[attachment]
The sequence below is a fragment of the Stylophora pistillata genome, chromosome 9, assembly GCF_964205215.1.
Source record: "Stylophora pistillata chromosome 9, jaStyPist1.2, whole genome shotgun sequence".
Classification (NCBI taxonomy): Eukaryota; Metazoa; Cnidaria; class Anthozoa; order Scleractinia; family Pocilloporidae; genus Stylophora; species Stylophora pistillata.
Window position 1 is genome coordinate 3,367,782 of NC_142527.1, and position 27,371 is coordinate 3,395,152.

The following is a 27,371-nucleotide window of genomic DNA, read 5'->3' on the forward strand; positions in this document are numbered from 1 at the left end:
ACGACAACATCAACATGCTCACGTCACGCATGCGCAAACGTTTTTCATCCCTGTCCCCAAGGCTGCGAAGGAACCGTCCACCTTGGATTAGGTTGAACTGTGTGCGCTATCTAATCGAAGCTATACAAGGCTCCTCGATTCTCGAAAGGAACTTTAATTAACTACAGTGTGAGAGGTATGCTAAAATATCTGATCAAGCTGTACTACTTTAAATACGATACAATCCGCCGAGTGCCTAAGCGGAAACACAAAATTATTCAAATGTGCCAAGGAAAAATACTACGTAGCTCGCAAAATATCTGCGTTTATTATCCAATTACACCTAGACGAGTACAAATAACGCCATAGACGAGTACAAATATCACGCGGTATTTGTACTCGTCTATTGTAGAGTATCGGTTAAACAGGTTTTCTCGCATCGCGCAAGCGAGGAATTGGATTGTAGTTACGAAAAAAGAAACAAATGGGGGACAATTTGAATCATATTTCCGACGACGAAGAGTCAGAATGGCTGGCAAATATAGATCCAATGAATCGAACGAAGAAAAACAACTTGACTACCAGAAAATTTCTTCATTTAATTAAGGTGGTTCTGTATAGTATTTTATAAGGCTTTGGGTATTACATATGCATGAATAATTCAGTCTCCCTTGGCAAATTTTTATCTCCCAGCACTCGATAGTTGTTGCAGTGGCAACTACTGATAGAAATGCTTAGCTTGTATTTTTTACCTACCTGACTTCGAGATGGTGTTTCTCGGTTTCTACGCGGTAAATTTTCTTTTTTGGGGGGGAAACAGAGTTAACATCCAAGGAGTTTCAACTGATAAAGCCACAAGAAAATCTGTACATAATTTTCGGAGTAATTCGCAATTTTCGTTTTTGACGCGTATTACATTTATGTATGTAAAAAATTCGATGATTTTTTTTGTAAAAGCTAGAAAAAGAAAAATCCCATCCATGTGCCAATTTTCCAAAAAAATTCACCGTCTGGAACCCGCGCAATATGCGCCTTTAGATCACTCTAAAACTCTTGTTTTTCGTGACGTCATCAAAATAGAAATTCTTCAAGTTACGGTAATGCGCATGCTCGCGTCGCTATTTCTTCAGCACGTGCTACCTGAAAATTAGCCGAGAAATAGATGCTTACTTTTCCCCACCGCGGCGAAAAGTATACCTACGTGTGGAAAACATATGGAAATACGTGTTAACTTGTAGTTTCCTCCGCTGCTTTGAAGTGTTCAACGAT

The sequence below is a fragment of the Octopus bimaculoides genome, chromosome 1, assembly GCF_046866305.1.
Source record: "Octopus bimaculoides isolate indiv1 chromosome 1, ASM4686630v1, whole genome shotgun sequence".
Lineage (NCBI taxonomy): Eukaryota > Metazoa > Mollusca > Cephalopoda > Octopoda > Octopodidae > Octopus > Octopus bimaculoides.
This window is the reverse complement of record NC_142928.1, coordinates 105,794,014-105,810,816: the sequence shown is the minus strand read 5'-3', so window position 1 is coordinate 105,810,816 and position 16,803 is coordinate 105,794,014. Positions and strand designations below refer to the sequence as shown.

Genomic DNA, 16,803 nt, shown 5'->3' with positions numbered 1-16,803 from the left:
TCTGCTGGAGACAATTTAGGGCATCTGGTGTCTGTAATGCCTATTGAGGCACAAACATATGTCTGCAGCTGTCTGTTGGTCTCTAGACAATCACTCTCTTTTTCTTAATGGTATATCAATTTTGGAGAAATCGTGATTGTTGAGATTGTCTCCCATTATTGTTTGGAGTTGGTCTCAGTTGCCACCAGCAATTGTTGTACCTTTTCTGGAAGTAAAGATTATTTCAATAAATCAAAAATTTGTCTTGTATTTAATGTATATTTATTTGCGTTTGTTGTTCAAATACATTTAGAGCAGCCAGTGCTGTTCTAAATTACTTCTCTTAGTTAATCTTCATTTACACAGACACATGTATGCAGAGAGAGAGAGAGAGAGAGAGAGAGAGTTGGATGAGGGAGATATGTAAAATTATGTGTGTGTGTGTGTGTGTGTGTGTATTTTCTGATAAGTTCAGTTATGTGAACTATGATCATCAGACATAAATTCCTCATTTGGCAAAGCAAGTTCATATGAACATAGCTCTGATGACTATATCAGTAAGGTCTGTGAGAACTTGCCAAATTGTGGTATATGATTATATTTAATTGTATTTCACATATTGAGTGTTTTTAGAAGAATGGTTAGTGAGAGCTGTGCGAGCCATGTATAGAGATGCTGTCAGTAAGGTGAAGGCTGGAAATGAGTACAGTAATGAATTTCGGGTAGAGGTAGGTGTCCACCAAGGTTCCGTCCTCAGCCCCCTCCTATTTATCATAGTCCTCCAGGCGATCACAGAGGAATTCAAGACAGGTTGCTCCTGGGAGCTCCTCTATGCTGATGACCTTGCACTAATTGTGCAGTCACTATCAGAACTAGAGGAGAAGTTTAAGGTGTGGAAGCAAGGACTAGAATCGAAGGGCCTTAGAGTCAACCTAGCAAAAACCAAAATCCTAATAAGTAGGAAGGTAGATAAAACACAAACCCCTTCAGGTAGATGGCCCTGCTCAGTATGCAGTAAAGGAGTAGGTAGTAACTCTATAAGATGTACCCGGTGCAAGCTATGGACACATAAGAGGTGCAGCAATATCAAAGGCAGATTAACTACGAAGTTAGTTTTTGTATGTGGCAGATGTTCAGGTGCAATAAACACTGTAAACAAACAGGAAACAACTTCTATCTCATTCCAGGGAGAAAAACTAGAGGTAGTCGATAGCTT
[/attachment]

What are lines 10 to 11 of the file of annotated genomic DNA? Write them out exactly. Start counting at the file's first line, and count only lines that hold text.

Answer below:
This window is the reverse complement of record NC_142928.1, coordinates 105,794,014-105,810,816: the sequence shown is the minus strand read 5'-3', so window position 1 is coordinate 105,810,816 and position 16,803 is coordinate 105,794,014. Positions and strand designations below refer to the sequence as shown.

Genomic DNA, 16,803 nt, shown 5'->3' with positions numbered 1-16,803 from the left: